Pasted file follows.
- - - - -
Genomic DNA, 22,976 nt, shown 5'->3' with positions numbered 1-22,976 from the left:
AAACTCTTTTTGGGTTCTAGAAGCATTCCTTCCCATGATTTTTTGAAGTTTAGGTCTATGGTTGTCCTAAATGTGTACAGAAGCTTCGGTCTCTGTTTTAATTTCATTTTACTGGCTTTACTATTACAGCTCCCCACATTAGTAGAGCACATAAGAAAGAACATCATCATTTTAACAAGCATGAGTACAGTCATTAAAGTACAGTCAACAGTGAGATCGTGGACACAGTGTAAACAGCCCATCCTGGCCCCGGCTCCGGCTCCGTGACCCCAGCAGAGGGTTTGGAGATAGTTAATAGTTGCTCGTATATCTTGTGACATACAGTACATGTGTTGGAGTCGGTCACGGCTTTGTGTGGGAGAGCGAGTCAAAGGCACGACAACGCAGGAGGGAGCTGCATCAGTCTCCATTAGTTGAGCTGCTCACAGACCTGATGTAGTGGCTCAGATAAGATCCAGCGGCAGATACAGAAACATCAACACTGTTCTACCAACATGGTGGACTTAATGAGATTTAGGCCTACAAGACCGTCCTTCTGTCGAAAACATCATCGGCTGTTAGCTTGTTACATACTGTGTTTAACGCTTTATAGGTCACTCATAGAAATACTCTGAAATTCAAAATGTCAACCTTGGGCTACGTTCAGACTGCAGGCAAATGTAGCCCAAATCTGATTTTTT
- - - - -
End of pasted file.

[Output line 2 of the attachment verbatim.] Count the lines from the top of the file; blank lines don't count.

AAACTCTTTTTGGGTTCTAGAAGCATTCCTTCCCATGATTTTTTGAAGTTTAGGTCTATGGTTGTCCTAAATGTGTACAGAAGCTTCGGTCTCTGTTTTAATTTCATTTTACTGGCTTTACTATTACAGCTCCCCACATTAGTAGAGCACATAAGAAAGAACATCATCATTTTAACAAGCATGAGTACAGTCATTAAAGTACAGTCAACAGTGAGATCGTGGACACAGTGTAAACAGCCCATCCTGGCCCCGGCTCCGGCTCCGTGACCCCAGCAGAGGGTTTGGAGATAGTTAATAGTTGCTCGTATATCTTGTGACATACAGTACATGTGTTGGAGTCGGTCACGGCTTTGTGTGGGAGAGCGAGTCAAAGGCACGACAACGCAGGAGGGAGCTGCATCAGTCTCCATTAGTTGAGCTGCTCACAGACCTGATGTAGTGGCTCAGATAAGATCCAGCGGCAGATACAGAAACATCAACACTGTTCTACCAACATGGTGGACTTAATGAGATTTAGGCCTACAAGACCGTCCTTCTGTCGAAAACATCATCGGCTGTTAGCTTGTTACATACTGTGTTTAACGCTTTATAGGTCACTCATAGAAATACTCTGAAATTCAAAATGTCAACCTTGGGCTACGTTCAGACTGCAGGCAAATGTAGCCCAAATCTGATTTTTT